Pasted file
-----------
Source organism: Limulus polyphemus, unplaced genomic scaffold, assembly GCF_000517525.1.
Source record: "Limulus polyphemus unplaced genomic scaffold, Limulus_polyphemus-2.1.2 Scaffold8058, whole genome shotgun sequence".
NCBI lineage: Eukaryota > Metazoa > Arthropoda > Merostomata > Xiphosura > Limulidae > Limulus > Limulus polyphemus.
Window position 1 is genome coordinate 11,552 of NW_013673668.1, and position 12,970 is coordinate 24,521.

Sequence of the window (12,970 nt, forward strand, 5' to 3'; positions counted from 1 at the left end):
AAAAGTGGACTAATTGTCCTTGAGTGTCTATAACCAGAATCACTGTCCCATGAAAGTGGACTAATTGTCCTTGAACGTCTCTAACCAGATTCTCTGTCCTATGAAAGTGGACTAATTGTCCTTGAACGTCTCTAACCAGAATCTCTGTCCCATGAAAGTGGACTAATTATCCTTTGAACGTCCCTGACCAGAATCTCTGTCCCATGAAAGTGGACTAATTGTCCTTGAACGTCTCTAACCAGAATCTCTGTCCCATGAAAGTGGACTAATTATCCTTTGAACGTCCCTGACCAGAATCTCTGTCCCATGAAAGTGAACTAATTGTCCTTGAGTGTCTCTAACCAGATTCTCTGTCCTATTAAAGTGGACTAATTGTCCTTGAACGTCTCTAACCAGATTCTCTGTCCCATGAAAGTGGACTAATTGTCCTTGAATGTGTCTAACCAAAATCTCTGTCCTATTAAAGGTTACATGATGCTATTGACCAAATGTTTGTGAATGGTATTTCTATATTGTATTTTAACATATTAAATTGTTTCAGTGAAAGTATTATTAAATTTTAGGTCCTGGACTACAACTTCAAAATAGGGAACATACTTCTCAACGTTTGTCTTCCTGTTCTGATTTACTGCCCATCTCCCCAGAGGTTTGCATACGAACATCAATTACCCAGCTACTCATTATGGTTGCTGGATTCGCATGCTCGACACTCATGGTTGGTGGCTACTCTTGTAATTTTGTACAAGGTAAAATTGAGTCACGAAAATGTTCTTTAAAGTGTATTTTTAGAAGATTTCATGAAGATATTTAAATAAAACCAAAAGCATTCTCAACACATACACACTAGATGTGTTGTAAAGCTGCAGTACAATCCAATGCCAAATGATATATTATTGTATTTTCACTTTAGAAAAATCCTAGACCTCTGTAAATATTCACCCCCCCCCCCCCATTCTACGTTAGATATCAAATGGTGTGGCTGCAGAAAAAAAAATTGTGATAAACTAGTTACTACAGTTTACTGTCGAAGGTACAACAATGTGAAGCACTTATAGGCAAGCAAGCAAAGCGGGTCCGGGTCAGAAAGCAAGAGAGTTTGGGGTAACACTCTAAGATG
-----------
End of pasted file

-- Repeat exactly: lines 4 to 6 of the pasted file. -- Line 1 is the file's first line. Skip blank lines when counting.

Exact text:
Window position 1 is genome coordinate 11,552 of NW_013673668.1, and position 12,970 is coordinate 24,521.

Sequence of the window (12,970 nt, forward strand, 5' to 3'; positions counted from 1 at the left end):
AAAAGTGGACTAATTGTCCTTGAGTGTCTATAACCAGAATCACTGTCCCATGAAAGTGGACTAATTGTCCTTGAACGTCTCTAACCAGATTCTCTGTCCTATGAAAGTGGACTAATTGTCCTTGAACGTCTCTAACCAGAATCTCTGTCCCATGAAAGTGGACTAATTATCCTTTGAACGTCCCTGACCAGAATCTCTGTCCCATGAAAGTGGACTAATTGTCCTTGAACGTCTCTAACCAGAATCTCTGTCCCATGAAAGTGGACTAATTATCCTTTGAACGTCCCTGACCAGAATCTCTGTCCCATGAAAGTGAACTAATTGTCCTTGAGTGTCTCTAACCAGATTCTCTGTCCTATTAAAGTGGACTAATTGTCCTTGAACGTCTCTAACCAGATTCTCTGTCCCATGAAAGTGGACTAATTGTCCTTGAATGTGTCTAACCAAAATCTCTGTCCTATTAAAGGTTACATGATGCTATTGACCAAATGTTTGTGAATGGTATTTCTATATTGTATTTTAACATATTAAATTGTTTCAGTGAAAGTATTATTAAATTTTAGGTCCTGGACTACAACTTCAAAATAGGGAACATACTTCTCAACGTTTGTCTTCCTGTTCTGATTTACTGCCCATCTCCCCAGAGGTTTGCATACGAACATCAATTACCCAGCTACTCATTATGGTTGCTGGATTCGCATGCTCGACACTCATGGTTGGTGGCTACTCTTGTAATTTTGTACAAGGTAAAATTGAGTCACGAAAATGTTCTTTAAAGTGTATTTTTAGAAGATTTCATGAAGATATTTAAATAAAACCAAAAGCATTCTCAACACATACACACTAGATGTGTTGTAAAGCTGCAGTACAATCCAATGCCAAATGATATATTATTGTATTTTCACTTTAGAAAAATCCTAGACCTCTGTAAATATTCACCCCCCCCCCCCCATTCTACGTTAGATATCAAATGGTGTGGCTGCAGAAAAAAAAATTGTGATAAACTAGTTACTACAGTTTACTGTCGAAGGTACAACAATGTGAAGCACTTATAGGCAAGCAAGCAAAGCGGGTCCGGGTCAGAAAGCAAGAGAGTTTGGGGTAACACTCTAAGATG